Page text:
The expert, Jessica Massie, a trainer with Microfinance Transparency (MFT), was speaking in MalawiÃ¢â‚¬â„¢s commercial city, Blantyre on Friday during a day-long training workshop for business and economics journalists. The training was in partnership with the Association of Business Journalists-Malawi (ABJ).
Massie said lack of transparency in microfinance has often resulted in lenders skinning desperate customers alive and borrowers crying foul.
“It is, therefore, very important for you as journalists to ensure that there is transparency in microfinance by publicicing various aspects of the business,” said Massie.
She observed that lenders need to know the difference between flat and declining interest rates as well as how much exactly they are expected to pay back at the end of the agreed period.
“It is crucial that when the borrowers are entering into an agreement with the financial institutions, they are aware of the terms and conditions of the loans,” said Massie.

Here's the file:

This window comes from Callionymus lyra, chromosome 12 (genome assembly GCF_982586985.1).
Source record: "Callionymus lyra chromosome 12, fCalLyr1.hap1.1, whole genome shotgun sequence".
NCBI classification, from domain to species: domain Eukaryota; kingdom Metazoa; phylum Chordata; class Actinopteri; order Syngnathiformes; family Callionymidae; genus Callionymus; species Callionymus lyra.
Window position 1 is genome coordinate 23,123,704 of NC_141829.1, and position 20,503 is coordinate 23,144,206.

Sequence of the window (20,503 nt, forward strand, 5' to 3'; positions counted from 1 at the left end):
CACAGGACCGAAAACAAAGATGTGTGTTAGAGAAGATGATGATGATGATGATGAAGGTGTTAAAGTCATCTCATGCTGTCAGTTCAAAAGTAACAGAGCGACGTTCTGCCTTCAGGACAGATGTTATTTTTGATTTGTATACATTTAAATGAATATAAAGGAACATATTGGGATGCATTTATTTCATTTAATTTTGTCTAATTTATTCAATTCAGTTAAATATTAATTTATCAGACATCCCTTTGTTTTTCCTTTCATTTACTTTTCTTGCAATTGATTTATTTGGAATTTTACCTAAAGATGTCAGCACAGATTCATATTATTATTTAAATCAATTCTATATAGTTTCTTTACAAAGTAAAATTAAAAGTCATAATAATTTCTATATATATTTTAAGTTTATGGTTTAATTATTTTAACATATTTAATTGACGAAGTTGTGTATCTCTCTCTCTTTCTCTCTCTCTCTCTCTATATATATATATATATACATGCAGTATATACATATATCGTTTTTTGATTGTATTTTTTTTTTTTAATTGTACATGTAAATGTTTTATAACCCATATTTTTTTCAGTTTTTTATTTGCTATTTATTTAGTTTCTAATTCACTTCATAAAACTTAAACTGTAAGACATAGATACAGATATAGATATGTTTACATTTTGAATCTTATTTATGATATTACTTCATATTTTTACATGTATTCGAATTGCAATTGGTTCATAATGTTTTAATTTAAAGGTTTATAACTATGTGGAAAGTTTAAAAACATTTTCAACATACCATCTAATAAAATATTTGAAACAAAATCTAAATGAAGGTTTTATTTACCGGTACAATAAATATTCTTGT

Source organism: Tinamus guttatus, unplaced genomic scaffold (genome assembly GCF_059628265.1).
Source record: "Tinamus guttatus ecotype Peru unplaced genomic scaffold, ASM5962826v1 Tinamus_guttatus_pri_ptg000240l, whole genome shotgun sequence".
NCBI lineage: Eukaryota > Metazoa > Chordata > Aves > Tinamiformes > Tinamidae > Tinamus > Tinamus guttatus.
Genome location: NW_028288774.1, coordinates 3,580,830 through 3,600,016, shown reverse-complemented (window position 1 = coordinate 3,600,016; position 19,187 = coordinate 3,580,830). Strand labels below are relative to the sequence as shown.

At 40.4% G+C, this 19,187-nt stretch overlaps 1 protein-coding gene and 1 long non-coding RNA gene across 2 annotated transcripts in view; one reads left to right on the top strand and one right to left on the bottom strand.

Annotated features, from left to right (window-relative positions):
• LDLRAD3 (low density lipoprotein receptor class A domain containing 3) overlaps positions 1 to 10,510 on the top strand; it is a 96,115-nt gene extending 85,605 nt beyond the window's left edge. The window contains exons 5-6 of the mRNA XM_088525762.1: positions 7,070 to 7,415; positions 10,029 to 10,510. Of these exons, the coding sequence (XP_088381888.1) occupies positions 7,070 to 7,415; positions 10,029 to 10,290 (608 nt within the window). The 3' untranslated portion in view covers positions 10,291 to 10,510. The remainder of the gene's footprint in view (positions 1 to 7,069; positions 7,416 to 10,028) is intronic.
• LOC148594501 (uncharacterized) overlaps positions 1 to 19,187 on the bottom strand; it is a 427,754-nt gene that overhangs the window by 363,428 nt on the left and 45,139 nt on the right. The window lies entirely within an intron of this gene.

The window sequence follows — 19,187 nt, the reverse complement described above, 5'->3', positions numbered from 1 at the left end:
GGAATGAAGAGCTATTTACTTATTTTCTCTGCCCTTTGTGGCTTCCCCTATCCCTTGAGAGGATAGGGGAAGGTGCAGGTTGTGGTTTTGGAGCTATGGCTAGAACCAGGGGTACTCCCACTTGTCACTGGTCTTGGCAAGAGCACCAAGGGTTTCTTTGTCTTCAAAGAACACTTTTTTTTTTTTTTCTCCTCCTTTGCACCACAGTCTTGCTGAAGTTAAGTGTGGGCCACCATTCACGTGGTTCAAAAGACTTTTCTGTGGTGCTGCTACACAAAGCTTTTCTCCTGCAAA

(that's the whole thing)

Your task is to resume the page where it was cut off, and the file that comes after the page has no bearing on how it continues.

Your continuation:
State-owned Malawi Savings Bank (MSB) also contributed towards the training.
ABJ treasurer Dorothy Kachitsa thanked MFT and MSB for the training.
Kachitsa said business and economics journalists have a crucial role to play to help Malawians, most of who are illiterate and live in the rural areas, to understand various things happening in the economy, and therefore the need for them to be knowledgeable.
“It is imperative, therefore, that the group you are seeing before frequently undergo through such trainings as this will make a huge difference to some attitudes towards business news in some newsrooms,” said Kachitsa.
MSB head or retail and personal banking Ted Chanza pledged his bankÃ¢â‚¬â„¢s continued support to ABJ.